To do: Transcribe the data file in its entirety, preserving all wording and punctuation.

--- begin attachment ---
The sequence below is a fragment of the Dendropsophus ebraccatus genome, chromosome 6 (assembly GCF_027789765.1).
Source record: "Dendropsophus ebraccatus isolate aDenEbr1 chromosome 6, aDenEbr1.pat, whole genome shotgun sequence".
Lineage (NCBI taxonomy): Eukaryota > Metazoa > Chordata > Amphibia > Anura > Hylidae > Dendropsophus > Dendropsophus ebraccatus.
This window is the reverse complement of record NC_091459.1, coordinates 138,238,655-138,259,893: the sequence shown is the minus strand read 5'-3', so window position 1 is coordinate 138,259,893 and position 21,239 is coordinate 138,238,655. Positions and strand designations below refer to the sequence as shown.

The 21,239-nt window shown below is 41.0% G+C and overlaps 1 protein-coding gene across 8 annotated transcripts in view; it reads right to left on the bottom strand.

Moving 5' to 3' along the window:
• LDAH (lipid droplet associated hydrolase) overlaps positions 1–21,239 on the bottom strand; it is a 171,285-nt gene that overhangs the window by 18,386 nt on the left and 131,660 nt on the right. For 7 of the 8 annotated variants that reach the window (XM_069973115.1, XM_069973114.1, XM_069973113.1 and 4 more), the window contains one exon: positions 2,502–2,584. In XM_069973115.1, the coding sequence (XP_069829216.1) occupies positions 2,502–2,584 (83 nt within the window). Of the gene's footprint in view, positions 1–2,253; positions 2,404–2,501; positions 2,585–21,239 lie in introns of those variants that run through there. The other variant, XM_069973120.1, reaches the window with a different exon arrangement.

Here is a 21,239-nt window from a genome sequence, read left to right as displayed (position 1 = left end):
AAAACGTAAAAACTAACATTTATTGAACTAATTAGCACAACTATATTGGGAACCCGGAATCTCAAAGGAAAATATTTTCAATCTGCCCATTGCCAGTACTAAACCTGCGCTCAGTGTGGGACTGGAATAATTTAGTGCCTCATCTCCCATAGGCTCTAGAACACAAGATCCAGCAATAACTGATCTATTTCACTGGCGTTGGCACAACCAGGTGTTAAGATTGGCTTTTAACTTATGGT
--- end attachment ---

The sequence below is a fragment of the Dendropsophus ebraccatus genome, chromosome 6 (assembly GCF_027789765.1).
Source record: "Dendropsophus ebraccatus isolate aDenEbr1 chromosome 6, aDenEbr1.pat, whole genome shotgun sequence".
Lineage (NCBI taxonomy): Eukaryota > Metazoa > Chordata > Amphibia > Anura > Hylidae > Dendropsophus > Dendropsophus ebraccatus.
This window is the reverse complement of record NC_091459.1, coordinates 138,238,655-138,259,893: the sequence shown is the minus strand read 5'-3', so window position 1 is coordinate 138,259,893 and position 21,239 is coordinate 138,238,655. Positions and strand designations below refer to the sequence as shown.

The 21,239-nt window shown below is 41.0% G+C and overlaps 1 protein-coding gene across 8 annotated transcripts in view; it reads right to left on the bottom strand.

Moving 5' to 3' along the window:
• LDAH (lipid droplet associated hydrolase) overlaps positions 1–21,239 on the bottom strand; it is a 171,285-nt gene that overhangs the window by 18,386 nt on the left and 131,660 nt on the right. For 7 of the 8 annotated variants that reach the window (XM_069973115.1, XM_069973114.1, XM_069973113.1 and 4 more), the window contains one exon: positions 2,502–2,584. In XM_069973115.1, the coding sequence (XP_069829216.1) occupies positions 2,502–2,584 (83 nt within the window). Of the gene's footprint in view, positions 1–2,253; positions 2,404–2,501; positions 2,585–21,239 lie in introns of those variants that run through there. The other variant, XM_069973120.1, reaches the window with a different exon arrangement.

Here is a 21,239-nt window from a genome sequence, read left to right as displayed (position 1 = left end):
AAAACGTAAAAACTAACATTTATTGAACTAATTAGCACAACTATATTGGGAACCCGGAATCTCAAAGGAAAATATTTTCAATCTGCCCATTGCCAGTACTAAACCTGCGCTCAGTGTGGGACTGGAATAATTTAGTGCCTCATCTCCCATAGGCTCTAGAACACAAGATCCAGCAATAACTGATCTATTTCACTGGCGTTGGCACAACCAGGTGTTAAGATTGGCTTTTAACTTATGGT